Cognitive Dissonance and The Workplace

“In situation after situation, hundreds of experiments reveal, that when our conduct clashes with our prior beliefs, our beliefs swing into conformity with our conduct, without our noticing that this is going on. In other words, too often we remind ourselves that we are good people, and conclude that what we are doing must not be bad, because we’re not the kind of people who would do bad things. The human ability to rationalize, or in other ways, distance ourselves from our bad acts, sometimes seems unlimited … We quickly begin to see our wrongdoing, as acceptable.”

The video advises people to not ignore guilty feelings and to pay attention to common rationalizations, and make sure they are not using them.

Another method to avoid unethical conduct is to practice empathy. In any environment, we can ask ourselves, who are the least powerful people in that room? What are their struggles and challenges? What are they thinking and feeling?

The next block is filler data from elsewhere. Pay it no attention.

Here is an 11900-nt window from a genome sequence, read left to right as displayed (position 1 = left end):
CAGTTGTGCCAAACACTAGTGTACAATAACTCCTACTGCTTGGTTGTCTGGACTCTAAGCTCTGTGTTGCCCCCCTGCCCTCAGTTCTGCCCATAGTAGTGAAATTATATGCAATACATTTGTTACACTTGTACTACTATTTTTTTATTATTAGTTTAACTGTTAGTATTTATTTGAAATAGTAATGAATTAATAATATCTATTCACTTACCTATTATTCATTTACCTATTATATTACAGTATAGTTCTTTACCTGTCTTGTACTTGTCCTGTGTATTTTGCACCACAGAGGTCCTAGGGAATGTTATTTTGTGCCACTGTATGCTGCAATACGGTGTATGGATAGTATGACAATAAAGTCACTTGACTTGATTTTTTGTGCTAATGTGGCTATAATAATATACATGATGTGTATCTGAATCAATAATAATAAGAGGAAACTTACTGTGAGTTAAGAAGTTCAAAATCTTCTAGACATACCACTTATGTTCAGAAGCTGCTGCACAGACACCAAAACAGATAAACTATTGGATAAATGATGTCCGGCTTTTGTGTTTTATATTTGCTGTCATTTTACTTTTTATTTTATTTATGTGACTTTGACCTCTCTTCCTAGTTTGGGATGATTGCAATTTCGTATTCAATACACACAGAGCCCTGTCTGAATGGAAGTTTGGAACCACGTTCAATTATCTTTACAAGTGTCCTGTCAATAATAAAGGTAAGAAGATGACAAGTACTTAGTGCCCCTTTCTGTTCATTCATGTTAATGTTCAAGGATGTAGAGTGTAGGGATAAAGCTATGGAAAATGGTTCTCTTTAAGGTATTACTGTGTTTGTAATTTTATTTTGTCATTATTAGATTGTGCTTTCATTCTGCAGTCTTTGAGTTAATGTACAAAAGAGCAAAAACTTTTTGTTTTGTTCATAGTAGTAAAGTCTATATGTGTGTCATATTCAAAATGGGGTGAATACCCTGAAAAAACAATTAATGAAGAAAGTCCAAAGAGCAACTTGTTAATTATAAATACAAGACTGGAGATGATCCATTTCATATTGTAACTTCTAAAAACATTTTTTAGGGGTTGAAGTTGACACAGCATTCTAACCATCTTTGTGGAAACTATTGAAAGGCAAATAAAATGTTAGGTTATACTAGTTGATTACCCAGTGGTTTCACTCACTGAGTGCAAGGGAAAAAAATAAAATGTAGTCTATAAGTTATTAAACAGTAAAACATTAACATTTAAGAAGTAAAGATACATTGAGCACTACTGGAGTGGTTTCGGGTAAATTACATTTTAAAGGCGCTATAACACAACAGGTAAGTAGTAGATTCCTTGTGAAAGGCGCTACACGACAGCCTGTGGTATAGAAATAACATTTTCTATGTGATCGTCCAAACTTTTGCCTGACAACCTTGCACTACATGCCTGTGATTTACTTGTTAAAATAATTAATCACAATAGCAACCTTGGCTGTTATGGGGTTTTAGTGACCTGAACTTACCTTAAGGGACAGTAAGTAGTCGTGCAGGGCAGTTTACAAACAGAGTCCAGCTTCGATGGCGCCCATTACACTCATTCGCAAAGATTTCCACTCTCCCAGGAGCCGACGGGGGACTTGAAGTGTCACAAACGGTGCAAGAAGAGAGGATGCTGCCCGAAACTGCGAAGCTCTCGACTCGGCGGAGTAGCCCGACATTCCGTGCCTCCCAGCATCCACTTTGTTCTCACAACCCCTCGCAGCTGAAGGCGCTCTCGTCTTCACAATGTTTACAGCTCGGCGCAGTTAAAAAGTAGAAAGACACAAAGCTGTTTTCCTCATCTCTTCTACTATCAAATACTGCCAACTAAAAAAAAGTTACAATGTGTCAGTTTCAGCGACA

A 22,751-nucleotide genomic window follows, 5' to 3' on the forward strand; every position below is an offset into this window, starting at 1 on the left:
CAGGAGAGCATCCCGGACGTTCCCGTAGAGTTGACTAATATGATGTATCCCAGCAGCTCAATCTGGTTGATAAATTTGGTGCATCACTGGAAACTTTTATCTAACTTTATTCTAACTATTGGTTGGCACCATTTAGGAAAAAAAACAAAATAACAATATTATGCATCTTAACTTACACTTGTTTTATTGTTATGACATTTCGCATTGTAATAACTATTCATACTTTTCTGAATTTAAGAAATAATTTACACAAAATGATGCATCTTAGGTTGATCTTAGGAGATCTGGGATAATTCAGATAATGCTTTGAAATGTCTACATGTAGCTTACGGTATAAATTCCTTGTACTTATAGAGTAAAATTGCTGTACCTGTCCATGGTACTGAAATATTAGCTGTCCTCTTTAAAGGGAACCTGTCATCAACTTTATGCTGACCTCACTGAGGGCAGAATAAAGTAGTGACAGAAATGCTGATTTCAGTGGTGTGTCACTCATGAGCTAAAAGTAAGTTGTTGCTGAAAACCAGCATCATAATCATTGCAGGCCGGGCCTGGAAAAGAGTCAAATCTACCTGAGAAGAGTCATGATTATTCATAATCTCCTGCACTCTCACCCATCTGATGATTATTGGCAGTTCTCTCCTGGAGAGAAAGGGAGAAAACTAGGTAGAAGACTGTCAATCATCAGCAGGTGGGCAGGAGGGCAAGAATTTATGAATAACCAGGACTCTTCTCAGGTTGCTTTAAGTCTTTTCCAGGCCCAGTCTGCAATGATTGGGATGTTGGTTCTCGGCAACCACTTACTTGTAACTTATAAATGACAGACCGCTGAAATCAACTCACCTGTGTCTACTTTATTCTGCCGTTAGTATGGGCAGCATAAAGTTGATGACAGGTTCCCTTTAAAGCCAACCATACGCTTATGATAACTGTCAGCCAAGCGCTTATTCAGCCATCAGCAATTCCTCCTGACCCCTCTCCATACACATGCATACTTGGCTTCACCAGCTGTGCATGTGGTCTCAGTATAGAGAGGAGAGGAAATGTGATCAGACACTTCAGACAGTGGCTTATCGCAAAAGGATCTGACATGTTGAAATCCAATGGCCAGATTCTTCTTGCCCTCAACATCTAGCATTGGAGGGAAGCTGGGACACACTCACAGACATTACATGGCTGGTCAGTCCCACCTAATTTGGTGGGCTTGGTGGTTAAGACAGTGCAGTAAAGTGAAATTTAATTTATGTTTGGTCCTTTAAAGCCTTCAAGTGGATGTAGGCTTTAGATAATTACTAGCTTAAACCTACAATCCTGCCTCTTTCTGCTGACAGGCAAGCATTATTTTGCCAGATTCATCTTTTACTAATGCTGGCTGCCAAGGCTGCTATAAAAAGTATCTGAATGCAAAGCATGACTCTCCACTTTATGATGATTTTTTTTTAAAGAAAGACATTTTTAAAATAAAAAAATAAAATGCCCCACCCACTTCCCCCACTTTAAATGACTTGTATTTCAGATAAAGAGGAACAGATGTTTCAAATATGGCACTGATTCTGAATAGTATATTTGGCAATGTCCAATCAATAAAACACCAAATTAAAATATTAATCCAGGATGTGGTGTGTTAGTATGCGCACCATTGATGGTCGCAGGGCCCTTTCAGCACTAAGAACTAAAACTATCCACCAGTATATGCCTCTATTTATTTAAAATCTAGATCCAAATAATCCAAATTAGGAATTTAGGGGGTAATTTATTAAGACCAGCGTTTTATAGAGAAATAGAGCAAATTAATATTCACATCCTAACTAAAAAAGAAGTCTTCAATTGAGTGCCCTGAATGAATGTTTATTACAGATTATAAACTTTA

It is natural for everyone to focus on their own success and problems in life, and it takes real work to mentally and empathetically put oneself in the shoes of another. But if we practiced that, and envisioned the experiences other people might be having within the same office, the same room or organization, that can allow us to act more ethically and fairly, and in way that will encourage others’ successes and growth.

Source: https://ethicsunwrapped.utexas.edu/video/cognitive-dissonance

Share on facebook
Facebook
Share on google
Google+
Share on twitter
Twitter
Share on linkedin
LinkedIn
Share on pinterest
Pinterest